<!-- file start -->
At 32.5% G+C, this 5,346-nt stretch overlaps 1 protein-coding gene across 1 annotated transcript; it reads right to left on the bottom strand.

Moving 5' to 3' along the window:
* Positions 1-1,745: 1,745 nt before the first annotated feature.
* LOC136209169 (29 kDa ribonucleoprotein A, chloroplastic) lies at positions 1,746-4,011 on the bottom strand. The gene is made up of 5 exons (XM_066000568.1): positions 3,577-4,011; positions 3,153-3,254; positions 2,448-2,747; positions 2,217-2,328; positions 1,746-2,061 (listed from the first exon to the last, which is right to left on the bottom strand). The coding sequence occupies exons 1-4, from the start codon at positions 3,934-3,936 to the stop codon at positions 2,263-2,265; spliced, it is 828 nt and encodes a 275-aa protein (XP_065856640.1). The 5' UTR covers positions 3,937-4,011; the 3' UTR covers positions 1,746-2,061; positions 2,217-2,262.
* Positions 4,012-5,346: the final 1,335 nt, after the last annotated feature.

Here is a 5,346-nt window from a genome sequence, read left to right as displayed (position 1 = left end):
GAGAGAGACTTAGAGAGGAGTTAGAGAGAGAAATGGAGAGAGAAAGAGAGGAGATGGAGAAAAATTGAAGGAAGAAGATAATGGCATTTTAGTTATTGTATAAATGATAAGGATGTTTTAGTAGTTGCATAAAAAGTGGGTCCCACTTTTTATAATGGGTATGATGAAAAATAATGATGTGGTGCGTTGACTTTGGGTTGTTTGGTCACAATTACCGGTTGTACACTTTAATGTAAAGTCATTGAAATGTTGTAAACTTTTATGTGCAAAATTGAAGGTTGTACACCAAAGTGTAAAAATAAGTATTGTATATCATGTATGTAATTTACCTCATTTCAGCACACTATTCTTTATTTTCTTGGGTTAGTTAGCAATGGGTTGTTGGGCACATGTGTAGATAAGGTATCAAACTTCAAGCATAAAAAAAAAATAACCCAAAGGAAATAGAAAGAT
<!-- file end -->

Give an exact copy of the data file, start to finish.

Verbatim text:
At 32.5% G+C, this 5,346-nt stretch overlaps 1 protein-coding gene across 1 annotated transcript; it reads right to left on the bottom strand.

Moving 5' to 3' along the window:
* Positions 1-1,745: 1,745 nt before the first annotated feature.
* LOC136209169 (29 kDa ribonucleoprotein A, chloroplastic) lies at positions 1,746-4,011 on the bottom strand. The gene is made up of 5 exons (XM_066000568.1): positions 3,577-4,011; positions 3,153-3,254; positions 2,448-2,747; positions 2,217-2,328; positions 1,746-2,061 (listed from the first exon to the last, which is right to left on the bottom strand). The coding sequence occupies exons 1-4, from the start codon at positions 3,934-3,936 to the stop codon at positions 2,263-2,265; spliced, it is 828 nt and encodes a 275-aa protein (XP_065856640.1). The 5' UTR covers positions 3,937-4,011; the 3' UTR covers positions 1,746-2,061; positions 2,217-2,262.
* Positions 4,012-5,346: the final 1,335 nt, after the last annotated feature.

Here is a 5,346-nt window from a genome sequence, read left to right as displayed (position 1 = left end):
GAGAGAGACTTAGAGAGGAGTTAGAGAGAGAAATGGAGAGAGAAAGAGAGGAGATGGAGAAAAATTGAAGGAAGAAGATAATGGCATTTTAGTTATTGTATAAATGATAAGGATGTTTTAGTAGTTGCATAAAAAGTGGGTCCCACTTTTTATAATGGGTATGATGAAAAATAATGATGTGGTGCGTTGACTTTGGGTTGTTTGGTCACAATTACCGGTTGTACACTTTAATGTAAAGTCATTGAAATGTTGTAAACTTTTATGTGCAAAATTGAAGGTTGTACACCAAAGTGTAAAAATAAGTATTGTATATCATGTATGTAATTTACCTCATTTCAGCACACTATTCTTTATTTTCTTGGGTTAGTTAGCAATGGGTTGTTGGGCACATGTGTAGATAAGGTATCAAACTTCAAGCATAAAAAAAAAATAACCCAAAGGAAATAGAAAGAT